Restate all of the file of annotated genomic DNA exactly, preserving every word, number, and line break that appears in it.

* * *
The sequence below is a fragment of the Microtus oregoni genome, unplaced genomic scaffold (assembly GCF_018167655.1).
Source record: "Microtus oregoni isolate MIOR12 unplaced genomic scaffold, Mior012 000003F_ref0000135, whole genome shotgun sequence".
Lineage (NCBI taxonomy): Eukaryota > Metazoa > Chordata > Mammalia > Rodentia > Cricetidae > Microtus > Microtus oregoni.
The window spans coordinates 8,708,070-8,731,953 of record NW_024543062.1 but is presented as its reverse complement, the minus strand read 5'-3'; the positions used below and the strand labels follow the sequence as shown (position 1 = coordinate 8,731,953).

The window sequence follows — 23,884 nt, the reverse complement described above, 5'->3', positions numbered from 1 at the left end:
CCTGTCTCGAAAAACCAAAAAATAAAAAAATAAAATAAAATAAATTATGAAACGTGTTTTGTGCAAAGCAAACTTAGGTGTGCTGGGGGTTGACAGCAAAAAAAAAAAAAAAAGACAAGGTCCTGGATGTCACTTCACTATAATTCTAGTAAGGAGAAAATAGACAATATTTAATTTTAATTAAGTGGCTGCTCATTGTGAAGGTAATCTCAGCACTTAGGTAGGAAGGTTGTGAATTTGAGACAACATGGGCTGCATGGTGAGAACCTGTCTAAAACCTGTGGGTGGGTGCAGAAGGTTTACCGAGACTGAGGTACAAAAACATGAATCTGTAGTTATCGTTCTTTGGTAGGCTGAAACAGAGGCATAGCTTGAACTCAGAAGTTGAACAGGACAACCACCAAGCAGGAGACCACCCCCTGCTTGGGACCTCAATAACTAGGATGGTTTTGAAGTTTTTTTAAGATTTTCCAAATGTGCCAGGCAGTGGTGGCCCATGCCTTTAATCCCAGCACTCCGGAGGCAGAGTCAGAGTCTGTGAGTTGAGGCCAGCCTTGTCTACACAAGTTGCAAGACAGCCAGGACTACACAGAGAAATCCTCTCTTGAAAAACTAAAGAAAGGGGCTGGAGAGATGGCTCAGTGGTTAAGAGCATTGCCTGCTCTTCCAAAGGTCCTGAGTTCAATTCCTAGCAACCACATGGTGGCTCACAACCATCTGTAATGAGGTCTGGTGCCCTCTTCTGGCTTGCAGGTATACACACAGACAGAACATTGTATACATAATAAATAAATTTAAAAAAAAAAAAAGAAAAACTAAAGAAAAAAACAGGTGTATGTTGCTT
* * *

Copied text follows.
The sequence below is a fragment of the Microtus oregoni genome, unplaced genomic scaffold (assembly GCF_018167655.1).
Source record: "Microtus oregoni isolate MIOR12 unplaced genomic scaffold, Mior012 000003F_ref0000135, whole genome shotgun sequence".
Lineage (NCBI taxonomy): Eukaryota > Metazoa > Chordata > Mammalia > Rodentia > Cricetidae > Microtus > Microtus oregoni.
The window spans coordinates 8,708,070-8,731,953 of record NW_024543062.1 but is presented as its reverse complement, the minus strand read 5'-3'; the positions used below and the strand labels follow the sequence as shown (position 1 = coordinate 8,731,953).

The window sequence follows — 23,884 nt, the reverse complement described above, 5'->3', positions numbered from 1 at the left end:
CCTGTCTCGAAAAACCAAAAAATAAAAAAATAAAATAAAATAAATTATGAAACGTGTTTTGTGCAAAGCAAACTTAGGTGTGCTGGGGGTTGACAGCAAAAAAAAAAAAAAAAGACAAGGTCCTGGATGTCACTTCACTATAATTCTAGTAAGGAGAAAATAGACAATATTTAATTTTAATTAAGTGGCTGCTCATTGTGAAGGTAATCTCAGCACTTAGGTAGGAAGGTTGTGAATTTGAGACAACATGGGCTGCATGGTGAGAACCTGTCTAAAACCTGTGGGTGGGTGCAGAAGGTTTACCGAGACTGAGGTACAAAAACATGAATCTGTAGTTATCGTTCTTTGGTAGGCTGAAACAGAGGCATAGCTTGAACTCAGAAGTTGAACAGGACAACCACCAAGCAGGAGACCACCCCCTGCTTGGGACCTCAATAACTAGGATGGTTTTGAAGTTTTTTTAAGATTTTCCAAATGTGCCAGGCAGTGGTGGCCCATGCCTTTAATCCCAGCACTCCGGAGGCAGAGTCAGAGTCTGTGAGTTGAGGCCAGCCTTGTCTACACAAGTTGCAAGACAGCCAGGACTACACAGAGAAATCCTCTCTTGAAAAACTAAAGAAAGGGGCTGGAGAGATGGCTCAGTGGTTAAGAGCATTGCCTGCTCTTCCAAAGGTCCTGAGTTCAATTCCTAGCAACCACATGGTGGCTCACAACCATCTGTAATGAGGTCTGGTGCCCTCTTCTGGCTTGCAGGTATACACACAGACAGAACATTGTATACATAATAAATAAATTTAAAAAAAAAAAAAGAAAAACTAAAGAAAAAAACAGGTGTATGTTGCTT